Thoughts on trans­parency

Think tanks should be ac­count­able, too, writes Hopewell Radebe

Sunday World - - Opinion -

THE ANC ex­pressed con­cern when it was re­vealed that the DA had of­fered Agang found­ing leader Mam­phela Ram­phele the unique po­si­tion of be­ing its pres­i­den­tial can­di­date fol­low­ing a se­cret fun­der ’ s bid­ding.

The ANC stopped short of sup­port­ing a long-stand­ing call by many think tanks that par­ties re­veal their fun­ders, and this could have re­solved many po­lit­i­cal ob­scu­ri­ties.

Nonethe­less, the rul­ing party noted that se­cret fund­ing did in gen­eral give rise to spec­u­la­tions about con­spir­a­to­rial net­works with “hid­den agen­das ”, which un­der­mines the cred­i­bil­ity of the coun­try ’ s democ­racy.

Sim­i­lar ques­tions about the mo­tives of face­less fun­ders are be­ing asked the world over, and in some coun­tries the spot­light has fallen on the fund­ing mech­a­nisms of think tanks by se­cret lo­cal and in­ter­na­tional donors.

In the US, sev­eral rules and reg­u­la­tions have been es­tab­lished over the years to ex­pose donors ’ mo­tives and cur­tail their in­flu­ence on think tanks and their re­searchers ’ valu­able work.

In the past 20 years, most think tanks here have also called on po­lit­i­cal par­ties to re­veal their fund­ing sources, es­pe­cially dur­ing elec­tion times.

Mean­while, people have been ad­vo­cat­ing for to­tal trans­parency in in­sti­tu­tions set up to hold gov­ern­ments ac­count­able, chal­leng­ing think tanks to re­veal their fun­ders and to tell what re­search projects they par­tic­u­larly sup­port.

Since join­ing the South African In­sti­tute of In­ter­na­tional Af­fairs at Wits Univer­sity a month ago, its lead­er­ship has been tack­ling this is­sue.

Our in­sti­tute is cel­e­brat­ing its 80th an­niver­sary this year and has been voted the leading think tank in subSa­ha­ran Africa for the fifth con­sec­u­tive year in the Univer­sity of Penn­syl­va­nia ’ s Global Think Tank Sur­vey.

It has fol­lowed these in­ter­na­tional de­vel­op­ments by re­view­ing its pol­icy to re­veal on its web­site more in­for­ma­tion about its fun­ders, in­clud­ing the pro­grammes they sup­port.

Ac­cord­ing to Till Bruck­ner, ad­vo­cacy man­ager for Transpar­ify, an ini­tia­tive ad­vo­cat­ing for greater think tank trans­parency in coun­tries, many think tanks in de­vel­op­ing coun­tries are pre­dom­i­nantly or even ex­clu­sively de­pen­dent on for­eign donors to carry out their work.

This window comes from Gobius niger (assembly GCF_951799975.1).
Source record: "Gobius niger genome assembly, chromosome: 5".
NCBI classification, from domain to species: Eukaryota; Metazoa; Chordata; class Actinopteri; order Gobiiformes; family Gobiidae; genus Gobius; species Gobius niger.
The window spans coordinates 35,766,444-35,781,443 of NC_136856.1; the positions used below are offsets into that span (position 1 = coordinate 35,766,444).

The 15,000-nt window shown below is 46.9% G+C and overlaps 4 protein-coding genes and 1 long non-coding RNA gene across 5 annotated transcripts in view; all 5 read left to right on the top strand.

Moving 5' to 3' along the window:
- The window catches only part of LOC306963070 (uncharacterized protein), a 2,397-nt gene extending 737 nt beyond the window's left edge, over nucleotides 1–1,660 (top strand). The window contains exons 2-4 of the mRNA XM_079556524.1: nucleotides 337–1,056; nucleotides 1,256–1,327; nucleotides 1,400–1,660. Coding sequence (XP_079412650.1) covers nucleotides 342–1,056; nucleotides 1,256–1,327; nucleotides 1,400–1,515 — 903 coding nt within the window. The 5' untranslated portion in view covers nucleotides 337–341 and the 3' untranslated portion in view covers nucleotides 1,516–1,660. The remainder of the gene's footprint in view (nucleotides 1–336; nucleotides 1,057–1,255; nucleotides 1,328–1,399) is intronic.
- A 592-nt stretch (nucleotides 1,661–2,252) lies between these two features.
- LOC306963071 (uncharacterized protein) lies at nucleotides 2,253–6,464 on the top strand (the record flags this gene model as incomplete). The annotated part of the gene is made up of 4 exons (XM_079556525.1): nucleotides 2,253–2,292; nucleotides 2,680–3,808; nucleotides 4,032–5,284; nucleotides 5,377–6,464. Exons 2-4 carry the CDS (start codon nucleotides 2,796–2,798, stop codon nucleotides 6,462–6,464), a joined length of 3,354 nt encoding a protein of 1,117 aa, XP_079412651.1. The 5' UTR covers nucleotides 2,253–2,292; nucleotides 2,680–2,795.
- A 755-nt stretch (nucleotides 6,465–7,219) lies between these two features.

“It is hardly sur­pris­ing that many de­vel­op­ing coun­tries are be­com­ing in­creas­ingly sus­pi­cious of donor­funded think tanks, a sus­pi­cion that of­ten ex­tends to all NGOs re­ceiv­ing sup­port from abroad.

“Far from re­quir­ing these think tanks to be trans­par­ent, some donors – no­tably USAID [the US Agency for In­ter­na­tional De­vel­op­ment] – ac­tively abet opac­ity by their non-profit grantees,” Bruck­ner charges.

He be­lieves that think tanks can play a pos­i­tive role in en­rich­ing na­tional de­bates and de­ci­sion­mak­ing, es­pe­cially where there is limited ca­pac­ity for pol­icy anal­y­sis by other play­ers, but warns that as long as most think tanks re­main im­per­me­able about their fun­ders, it will be im­pos­si­ble for stake­hold­ers in these de­bates to sep­a­rate the wheat from the chaff.

Con­ven­tional wis­dom has it that think tanks strengthen democ­racy and im­prove the pol­icy for­mu­la­tion process.

How­ever, crit­ics ar­gue that think tanks must lead by ex­am­ple if they wish to be taken se­ri­ously when they call on gov­ern­ments, lib­er­a­tion move­ments and po­lit­i­cal par­ties to be “trans­par­ent ” and de­mand that there should be no abuse of state re­sources dur­ing cam­paign­ing sea­sons un­der the pre­text of ser­vice de­liv­ery.

Af­ter all, most think tanks ’ crit­ics ad­mit that these in­sti­tu­tions do largely en­rich pub­lic and po­lit­i­cal de­bates by pro­vid­ing in­de­pen­dent, qual­ity re­search and im­par­tial pol­icy rec­om­men­da­tions to govern­ment of­fi­cials, op­po­si­tion lead­ers, the me­dia and vot­ers, thereby in­creas­ing the num­ber of voices in the de­bate and the qual­ity of the ar­gu­ments made.

As lo­cal and in­ter­na­tional donors and pri­vate foun­da­tions pour mil­lions into think tanks on this con­ti­nent, in­clud­ing in South Africa, they are bet­ting on their small grants to help bring about sub­stan­tial im­prove­ments in na­tional and re­gional poli­cies on is­sues rang­ing from par­lia­men­tary re­forms over small en­ter­prise sup­port to agri­cul­tural ex­ten­sion ser­vices, to re­gional eco­nomic in­te­gra­tion.

Radebe is com­mu­ni­ca­tions man­ager at the South African In­sti­tute of In­ter­na­tional Af­fairs. He writes in his per­sonal ca­pac­ity.

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